#117

What happened in the Western European middle ages was roughly

  • everyone hunts carnivores/omnivores like wolves and bears that threaten livestock and are scary
  • this leads to an explosion of prey animals like deer and wild pig which go hog-wild on the local fauna
  • people kinda replace the predators they’ve killed, but being people their equilibrium vis-a-vis the whole environment varies
  • gradually the upper classes reserve more and more hunting privilege for themselves
  • this unbalances things toward the deer and hogs again and they breed like crazy beyond the limits of the environment to support them
  • trees + shrubs r fuked & ded deers r everywhere

turns out classism can effect the environment weird who knew


#118

I’m sorry I’m like this


#119

30 minutes


#120

I will be your queen


#121

no I like it as someone who is most comfortable interacting through pedagogy and jokes


#122

And then they needed Swine Killers like in that text you posted a while ago? Were there Swine Killer positions available in cities outside of London?


#123

This blog is sort of an addendum/counterpoint/I dunno it’s vaguely related I feel like


#124

Kind of almost nightmare-inducing article about the fall of Starbreeze and how the ghost of Grin became part of it

In June 2015, Starbreeze bought French VR engineering firm InfinitEye for $2m and set up StarVR, its virtual reality company. Andersson planned to launch a high-end VR headset, and secured a $9m investment from Taiwanese hardware and electronics company Acer to finance it. Starbreeze invested $10m to set up and provide titles for a virtual reality theme park in Dubai. It signed a VR deal with Imax (Imax VR is now dead). It spent 7.1m euros on a company called Nozon to build VR movie experiences. It bought an Indian outsourcing company called Dhruva and used it as a second studio. It opened offices in Los Angeles, San Francisco, Paris and more - all expensive, high-profile locations that cost an arm and a leg, according to Starbreeze staff. Starbreeze made a John Wick VR game. It even opened a VR café in Stockholm, although, according to locals, hardly anyone goes there.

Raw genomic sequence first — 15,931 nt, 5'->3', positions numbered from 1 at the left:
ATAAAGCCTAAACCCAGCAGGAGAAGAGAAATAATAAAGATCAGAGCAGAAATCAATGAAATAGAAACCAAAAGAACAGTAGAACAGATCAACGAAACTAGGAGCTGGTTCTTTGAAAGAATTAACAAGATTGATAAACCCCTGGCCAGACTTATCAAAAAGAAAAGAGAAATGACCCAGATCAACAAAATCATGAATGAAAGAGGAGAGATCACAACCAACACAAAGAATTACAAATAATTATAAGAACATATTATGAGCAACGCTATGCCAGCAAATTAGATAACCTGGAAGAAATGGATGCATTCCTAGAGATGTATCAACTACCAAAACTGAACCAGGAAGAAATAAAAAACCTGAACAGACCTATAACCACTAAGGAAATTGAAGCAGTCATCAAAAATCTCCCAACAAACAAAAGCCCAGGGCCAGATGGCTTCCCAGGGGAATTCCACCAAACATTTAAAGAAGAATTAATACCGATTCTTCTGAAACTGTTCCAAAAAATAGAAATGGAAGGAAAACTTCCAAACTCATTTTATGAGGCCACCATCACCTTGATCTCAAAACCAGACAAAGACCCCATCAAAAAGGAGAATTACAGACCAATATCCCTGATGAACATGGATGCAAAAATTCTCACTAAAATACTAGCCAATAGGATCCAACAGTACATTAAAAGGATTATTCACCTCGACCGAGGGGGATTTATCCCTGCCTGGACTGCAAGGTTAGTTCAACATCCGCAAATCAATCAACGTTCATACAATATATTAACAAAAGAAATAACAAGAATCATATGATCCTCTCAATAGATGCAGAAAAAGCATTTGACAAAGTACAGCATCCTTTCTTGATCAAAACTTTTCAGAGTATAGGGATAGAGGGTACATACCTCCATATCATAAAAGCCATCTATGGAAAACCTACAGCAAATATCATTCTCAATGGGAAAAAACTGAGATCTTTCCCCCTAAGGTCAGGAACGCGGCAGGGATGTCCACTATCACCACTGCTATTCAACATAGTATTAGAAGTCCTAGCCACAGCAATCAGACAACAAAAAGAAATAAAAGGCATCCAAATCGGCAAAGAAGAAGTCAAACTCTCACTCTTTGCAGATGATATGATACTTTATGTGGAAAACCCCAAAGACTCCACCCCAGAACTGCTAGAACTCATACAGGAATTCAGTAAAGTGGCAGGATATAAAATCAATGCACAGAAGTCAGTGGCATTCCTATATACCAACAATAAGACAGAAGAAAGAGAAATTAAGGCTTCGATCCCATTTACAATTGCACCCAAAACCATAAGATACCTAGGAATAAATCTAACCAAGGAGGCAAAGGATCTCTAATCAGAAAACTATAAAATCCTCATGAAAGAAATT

According to staff, Starbreeze producers caused huge problems that affected not only the quality of the company’s products, but the mental health of the people who built them. The Walking Dead, however, seemed to suffer in particular. From unreasonable demands (“Let’s make it like The Division! / No, we don’t have nine months to put that together…”) to dramatic changes (“I’ve been playing a game all weekend and I’ve got this great idea, let’s do an exploding zombie! / You’ve been playing Dying Light…”), staff struggled to cope with a project that had no cohesive vision or leadership. “Every day there would be a different change,” one person said.

Felt relevant since the topic of The Darkness game came up recently so
@Sykel @BustedAstromech @Brock @parker @Father.Torque


#125

It’s weird, because I remember the Grin guys popping up on Giant Bomb pretty frequently in the Bionic Commando/Wanted days, talking up how they planned to replace each tooth in their logo with a gold one with each game they released. They sounded pretty confident!

Then I guess Terminator Salvation, plus all those cancelled projects, tanked them.

Never would have imagined they’d reform with enough clout to bring down one of Sweden’s big studios.

But uhhh at least I guess the folks who made Starbreeze what it was are at Machinegames? Silver linings and all that?